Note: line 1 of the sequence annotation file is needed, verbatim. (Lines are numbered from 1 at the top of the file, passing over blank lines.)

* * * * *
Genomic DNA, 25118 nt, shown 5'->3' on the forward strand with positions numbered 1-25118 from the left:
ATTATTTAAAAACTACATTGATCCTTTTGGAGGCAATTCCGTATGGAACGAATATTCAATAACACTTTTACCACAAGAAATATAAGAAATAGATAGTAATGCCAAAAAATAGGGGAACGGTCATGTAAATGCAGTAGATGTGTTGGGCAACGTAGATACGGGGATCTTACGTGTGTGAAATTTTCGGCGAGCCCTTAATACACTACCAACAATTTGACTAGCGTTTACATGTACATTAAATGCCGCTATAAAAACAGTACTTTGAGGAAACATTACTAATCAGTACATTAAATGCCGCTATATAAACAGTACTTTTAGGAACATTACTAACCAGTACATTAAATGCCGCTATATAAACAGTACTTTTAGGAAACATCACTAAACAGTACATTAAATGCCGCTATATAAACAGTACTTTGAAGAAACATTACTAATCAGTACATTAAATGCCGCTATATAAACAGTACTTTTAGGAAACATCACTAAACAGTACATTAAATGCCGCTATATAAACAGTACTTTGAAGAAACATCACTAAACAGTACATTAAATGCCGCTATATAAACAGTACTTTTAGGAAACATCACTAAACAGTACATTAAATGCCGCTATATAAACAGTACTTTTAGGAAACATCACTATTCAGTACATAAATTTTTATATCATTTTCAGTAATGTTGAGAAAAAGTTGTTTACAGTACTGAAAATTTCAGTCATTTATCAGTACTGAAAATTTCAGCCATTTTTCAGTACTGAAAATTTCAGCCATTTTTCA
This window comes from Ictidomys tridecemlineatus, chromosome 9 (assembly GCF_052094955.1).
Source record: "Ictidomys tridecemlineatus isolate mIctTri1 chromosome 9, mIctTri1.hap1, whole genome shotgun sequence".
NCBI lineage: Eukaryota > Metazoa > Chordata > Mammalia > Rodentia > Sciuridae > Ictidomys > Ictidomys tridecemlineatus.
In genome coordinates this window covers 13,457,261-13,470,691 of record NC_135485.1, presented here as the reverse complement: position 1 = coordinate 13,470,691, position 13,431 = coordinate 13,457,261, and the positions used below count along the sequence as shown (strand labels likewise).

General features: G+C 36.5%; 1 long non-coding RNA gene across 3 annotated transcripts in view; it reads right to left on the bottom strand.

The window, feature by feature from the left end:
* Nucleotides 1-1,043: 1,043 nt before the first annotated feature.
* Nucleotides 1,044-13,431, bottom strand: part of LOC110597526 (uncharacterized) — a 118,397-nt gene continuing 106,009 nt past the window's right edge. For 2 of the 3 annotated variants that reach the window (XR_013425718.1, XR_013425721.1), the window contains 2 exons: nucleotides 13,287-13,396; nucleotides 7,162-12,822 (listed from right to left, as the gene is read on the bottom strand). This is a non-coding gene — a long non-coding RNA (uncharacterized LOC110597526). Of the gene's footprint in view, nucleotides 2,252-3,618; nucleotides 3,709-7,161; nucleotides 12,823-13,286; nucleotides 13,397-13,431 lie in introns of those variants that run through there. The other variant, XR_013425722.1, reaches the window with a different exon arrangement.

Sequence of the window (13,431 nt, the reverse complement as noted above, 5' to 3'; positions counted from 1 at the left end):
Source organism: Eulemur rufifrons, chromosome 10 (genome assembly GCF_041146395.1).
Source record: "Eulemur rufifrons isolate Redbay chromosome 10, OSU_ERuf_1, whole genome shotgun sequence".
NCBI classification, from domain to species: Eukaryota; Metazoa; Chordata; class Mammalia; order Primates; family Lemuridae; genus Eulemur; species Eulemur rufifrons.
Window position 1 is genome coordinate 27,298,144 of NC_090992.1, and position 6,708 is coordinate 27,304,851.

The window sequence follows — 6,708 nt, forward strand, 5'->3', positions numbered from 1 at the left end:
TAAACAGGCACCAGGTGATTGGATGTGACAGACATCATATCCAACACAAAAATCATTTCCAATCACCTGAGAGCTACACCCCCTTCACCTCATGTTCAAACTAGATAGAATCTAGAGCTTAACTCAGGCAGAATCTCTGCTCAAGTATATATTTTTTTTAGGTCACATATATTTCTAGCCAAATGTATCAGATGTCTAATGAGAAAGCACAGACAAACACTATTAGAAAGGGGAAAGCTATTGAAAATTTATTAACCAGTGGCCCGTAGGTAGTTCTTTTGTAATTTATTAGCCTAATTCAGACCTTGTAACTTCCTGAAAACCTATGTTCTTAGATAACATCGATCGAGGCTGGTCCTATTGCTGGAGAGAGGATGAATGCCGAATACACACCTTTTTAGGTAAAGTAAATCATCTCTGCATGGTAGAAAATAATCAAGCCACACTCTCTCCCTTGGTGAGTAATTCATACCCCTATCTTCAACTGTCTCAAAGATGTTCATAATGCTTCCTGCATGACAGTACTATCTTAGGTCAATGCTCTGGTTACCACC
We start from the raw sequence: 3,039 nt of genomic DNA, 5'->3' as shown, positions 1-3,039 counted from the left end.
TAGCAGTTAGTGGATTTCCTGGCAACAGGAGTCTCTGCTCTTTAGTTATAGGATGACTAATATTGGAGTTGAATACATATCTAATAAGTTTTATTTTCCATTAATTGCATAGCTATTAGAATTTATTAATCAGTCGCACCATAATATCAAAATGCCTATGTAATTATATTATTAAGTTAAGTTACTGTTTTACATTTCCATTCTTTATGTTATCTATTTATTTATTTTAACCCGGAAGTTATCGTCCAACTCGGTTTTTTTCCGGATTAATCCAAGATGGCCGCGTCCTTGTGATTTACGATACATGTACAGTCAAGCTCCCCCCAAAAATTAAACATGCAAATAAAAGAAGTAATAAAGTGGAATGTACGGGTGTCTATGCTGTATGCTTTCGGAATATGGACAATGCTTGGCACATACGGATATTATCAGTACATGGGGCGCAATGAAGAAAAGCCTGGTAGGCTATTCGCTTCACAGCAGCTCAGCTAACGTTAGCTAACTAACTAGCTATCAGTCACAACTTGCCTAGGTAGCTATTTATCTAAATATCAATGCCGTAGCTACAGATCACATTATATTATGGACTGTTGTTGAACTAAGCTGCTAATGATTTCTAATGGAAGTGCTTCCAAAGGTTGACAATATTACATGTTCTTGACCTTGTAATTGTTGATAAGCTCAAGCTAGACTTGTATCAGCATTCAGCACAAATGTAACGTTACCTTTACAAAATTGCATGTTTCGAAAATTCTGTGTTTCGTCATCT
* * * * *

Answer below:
Genomic DNA, 25118 nt, shown 5'->3' on the forward strand with positions numbered 1-25118 from the left: